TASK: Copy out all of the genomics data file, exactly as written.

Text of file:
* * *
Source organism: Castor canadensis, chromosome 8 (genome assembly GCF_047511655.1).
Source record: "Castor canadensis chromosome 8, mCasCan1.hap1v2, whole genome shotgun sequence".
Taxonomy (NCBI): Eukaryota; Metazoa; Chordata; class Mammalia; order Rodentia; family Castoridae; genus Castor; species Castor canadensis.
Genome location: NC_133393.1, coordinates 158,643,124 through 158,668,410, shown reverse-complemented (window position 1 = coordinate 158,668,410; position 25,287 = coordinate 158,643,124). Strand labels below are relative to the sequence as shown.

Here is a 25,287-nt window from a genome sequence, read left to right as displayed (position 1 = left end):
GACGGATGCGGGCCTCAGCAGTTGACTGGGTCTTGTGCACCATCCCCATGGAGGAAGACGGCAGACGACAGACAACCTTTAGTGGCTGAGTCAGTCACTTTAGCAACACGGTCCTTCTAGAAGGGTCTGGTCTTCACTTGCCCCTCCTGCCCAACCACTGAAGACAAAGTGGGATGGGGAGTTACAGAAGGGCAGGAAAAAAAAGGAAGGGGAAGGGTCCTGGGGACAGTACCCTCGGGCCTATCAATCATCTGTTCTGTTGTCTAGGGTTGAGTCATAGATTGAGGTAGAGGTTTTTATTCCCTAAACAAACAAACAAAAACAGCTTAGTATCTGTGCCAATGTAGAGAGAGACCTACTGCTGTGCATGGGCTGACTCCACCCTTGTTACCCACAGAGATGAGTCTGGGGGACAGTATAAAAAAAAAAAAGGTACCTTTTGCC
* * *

Source organism: Castor canadensis, chromosome 8 (genome assembly GCF_047511655.1).
Source record: "Castor canadensis chromosome 8, mCasCan1.hap1v2, whole genome shotgun sequence".
Taxonomy (NCBI): Eukaryota; Metazoa; Chordata; class Mammalia; order Rodentia; family Castoridae; genus Castor; species Castor canadensis.
Genome location: NC_133393.1, coordinates 158,643,124 through 158,668,410, shown reverse-complemented (window position 1 = coordinate 158,668,410; position 25,287 = coordinate 158,643,124). Strand labels below are relative to the sequence as shown.

Here is a 25,287-nt window from a genome sequence, read left to right as displayed (position 1 = left end):
GACGGATGCGGGCCTCAGCAGTTGACTGGGTCTTGTGCACCATCCCCATGGAGGAAGACGGCAGACGACAGACAACCTTTAGTGGCTGAGTCAGTCACTTTAGCAACACGGTCCTTCTAGAAGGGTCTGGTCTTCACTTGCCCCTCCTGCCCAACCACTGAAGACAAAGTGGGATGGGGAGTTACAGAAGGGCAGGAAAAAAAAGGAAGGGGAAGGGTCCTGGGGACAGTACCCTCGGGCCTATCAATCATCTGTTCTGTTGTCTAGGGTTGAGTCATAGATTGAGGTAGAGGTTTTTATTCCCTAAACAAACAAACAAAAACAGCTTAGTATCTGTGCCAATGTAGAGAGAGACCTACTGCTGTGCATGGGCTGACTCCACCCTTGTTACCCACAGAGATGAGTCTGGGGGACAGTATAAAAAAAAAAAAGGTACCTTTTGCC